What you need to know about Spain’s new rental laws

What you need to know about Spain's new rental laws
Photo: Jocelyn Erskine-Kellie/Flickr
This is essential reading for anyone letting out or renting a property in Spain from March 2019.

Spain has just brought in a new government decree regulating rentals across the country that offer improved protection for tenants.

The new law was entered into Spain’s State Bulletin on Wednesday after being approved by the cabinet of Pedro Sanchez’s socialist government last week.

The new measures, which come into effect from March 6th, will only apply to new lease agreements and not those that have been signed before that date.

The new set of rental changes which give homeowners greater veto powers against holiday home rentals within their building and offer extra security for tenants by extending the length of their contracts and capping rent hikes.

FIND OUT: Why rising rents across Spain are causing a new crisis

These are the key elements of the new decree.

Longer leases

Average tenancy contracts will go from being three to five years long, or seven years in cases where the landlord is a legal entity – a company rather than an individual landlord. It’s a measure meant to give greater security to the tenant, but the measure, as is the case with all others, isn’t retroactive.

In cases where the rental agreement expires and neither the landlord nor the tenant make their intentions vis-à-vis the property known, the implicit renewal of the tenancy agreement (known as plazo de prórroga tácita in Spanish) will now be of three years rather than one.

Longer terms of notice

After the mandatory renewal period outlined above, landlords are legally obliged to provide four months’ notice to end the contract – up from a previous two months.

Meanwhile tenants must now give two months’ notice instead of one.

Photo: photography33/Depositphotos

Limited rent hikes

The new decree determines that the rent is not to be increased above the consumer price index (CPI) – a measure of inflation – bringing an end to contracts that have annual rent rises written in. 

Price benchmark system

The decree outlines a new state benchmark index for rental prices so that renters can see whether the asking price of any given property is realistic for the area.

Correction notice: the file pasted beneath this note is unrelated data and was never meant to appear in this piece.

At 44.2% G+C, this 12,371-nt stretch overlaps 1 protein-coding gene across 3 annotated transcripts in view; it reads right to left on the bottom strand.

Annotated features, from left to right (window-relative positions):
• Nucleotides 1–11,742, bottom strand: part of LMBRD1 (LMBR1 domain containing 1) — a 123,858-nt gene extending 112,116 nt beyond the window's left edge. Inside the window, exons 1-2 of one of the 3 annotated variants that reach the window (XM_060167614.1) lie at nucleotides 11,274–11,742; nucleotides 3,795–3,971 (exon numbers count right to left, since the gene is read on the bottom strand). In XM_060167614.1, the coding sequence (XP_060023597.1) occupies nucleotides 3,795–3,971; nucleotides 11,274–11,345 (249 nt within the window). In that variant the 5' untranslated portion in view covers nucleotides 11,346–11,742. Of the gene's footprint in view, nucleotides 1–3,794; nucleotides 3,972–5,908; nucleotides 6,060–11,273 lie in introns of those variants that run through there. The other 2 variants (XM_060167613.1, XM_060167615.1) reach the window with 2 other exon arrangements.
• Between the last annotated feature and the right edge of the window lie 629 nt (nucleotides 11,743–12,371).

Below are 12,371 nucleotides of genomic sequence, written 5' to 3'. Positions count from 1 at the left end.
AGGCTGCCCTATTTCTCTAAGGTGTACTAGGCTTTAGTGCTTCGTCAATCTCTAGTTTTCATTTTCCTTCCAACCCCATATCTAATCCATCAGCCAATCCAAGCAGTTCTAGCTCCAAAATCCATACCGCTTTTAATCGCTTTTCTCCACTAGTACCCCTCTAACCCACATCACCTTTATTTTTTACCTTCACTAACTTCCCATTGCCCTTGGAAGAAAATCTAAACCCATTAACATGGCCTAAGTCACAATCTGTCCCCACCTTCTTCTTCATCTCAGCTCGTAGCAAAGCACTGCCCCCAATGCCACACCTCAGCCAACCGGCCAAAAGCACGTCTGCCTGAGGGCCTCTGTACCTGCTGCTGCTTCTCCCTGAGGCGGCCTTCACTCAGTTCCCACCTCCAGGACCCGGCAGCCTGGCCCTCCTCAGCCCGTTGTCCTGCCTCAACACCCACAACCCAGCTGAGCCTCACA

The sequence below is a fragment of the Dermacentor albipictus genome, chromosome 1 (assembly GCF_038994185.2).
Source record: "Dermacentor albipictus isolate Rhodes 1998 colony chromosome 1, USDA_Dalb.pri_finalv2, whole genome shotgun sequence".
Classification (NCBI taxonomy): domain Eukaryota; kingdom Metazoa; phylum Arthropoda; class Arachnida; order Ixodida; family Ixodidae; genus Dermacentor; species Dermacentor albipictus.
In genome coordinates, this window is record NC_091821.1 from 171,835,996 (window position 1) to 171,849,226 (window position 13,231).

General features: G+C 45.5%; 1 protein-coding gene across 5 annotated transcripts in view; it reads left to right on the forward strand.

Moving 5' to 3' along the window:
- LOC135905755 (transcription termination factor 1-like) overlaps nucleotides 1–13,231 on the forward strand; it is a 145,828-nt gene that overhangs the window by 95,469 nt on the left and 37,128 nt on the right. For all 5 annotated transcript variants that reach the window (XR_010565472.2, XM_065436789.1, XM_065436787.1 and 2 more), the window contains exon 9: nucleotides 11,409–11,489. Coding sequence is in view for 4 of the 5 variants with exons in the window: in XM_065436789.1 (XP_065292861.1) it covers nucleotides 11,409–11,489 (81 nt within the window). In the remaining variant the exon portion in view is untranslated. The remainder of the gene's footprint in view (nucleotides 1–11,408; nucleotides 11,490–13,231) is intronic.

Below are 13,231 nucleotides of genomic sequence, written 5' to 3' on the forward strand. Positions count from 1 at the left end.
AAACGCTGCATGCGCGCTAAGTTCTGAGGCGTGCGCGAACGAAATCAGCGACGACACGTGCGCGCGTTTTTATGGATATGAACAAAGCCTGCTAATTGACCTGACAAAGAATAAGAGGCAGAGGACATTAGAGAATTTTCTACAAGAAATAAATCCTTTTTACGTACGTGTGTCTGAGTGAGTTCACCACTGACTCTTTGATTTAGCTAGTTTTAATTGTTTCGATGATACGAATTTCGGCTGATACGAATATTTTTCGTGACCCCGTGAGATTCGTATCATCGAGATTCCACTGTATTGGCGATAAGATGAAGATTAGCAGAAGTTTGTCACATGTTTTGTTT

The index, which will be created by December 2019, will provide average prices of rentals across Spain based on supply and demand and will serve as a useful tool to determine whether a rental property is good value.

Photo: AFP

Maximum two-month’s deposit

Landlords will be able to ask their tenants one month rent as a deposit, and any additional guarantee will be limited to the equivalent of two months rent, unless the tenancy contract is longer than the now five-years standard length.

Landlords who are legal entities or companies will now also have to cover all agency and contract costs by law (gastos de gestión inmobiliaria y de formalización del contrato).

According to the decree it will now also be easier for the landlord and tenant to reach an agreement to revamp or improve the dwelling before the end of the tenancy contract. 

READ ALSO: Five things nobody tells you about renting a property in Spain

Added protection for tenants

Those who have contracts that have not been officially registered with the Property Registry will be afforded the same legal protection as those that have, according to the decree.  This means that even if the house is sold with a sitting tenant, that lease agreement must be respected.


In a nation where evictions have become so rife, the new law finally attempts to limit the damage.

All eviction requests must first be evaluated by social services to determine whether the tenant is considered in a “vulnerable situation”. If deemed to be so, then the tenant will be given a grace period of one month –  or three months if the landlord is a commercial enterprise – in order to find new accommodation.

It also states that the date and time of the eviction must be communicated to the tenant via a judge, effectively bringing an end to the surprise evictions that have become so notorious in Spain.

READ MORE: Meet Madrid's anti-eviction warriors

Protection against holiday rentals

This change  in the law will allow property owners as a collective to decide whether or not to allow short-term holiday rentals in their buildings by calling a vote.

For homestay portals such as Airbnb to be able to operate in any given building, three quarters of the owners that make up a homeowners’/residents’ association will have to approve their entry.

The same ratio will be needed to increase any levees meant to cater for short-term holiday rentals in their building. The measure is again not retroactive so can’t apply to any properties currently being rented out for short stays.

RENTING PROPERTY IN SPAIN – Know your rights as a tenant

Photo: photography33/Depositphotos

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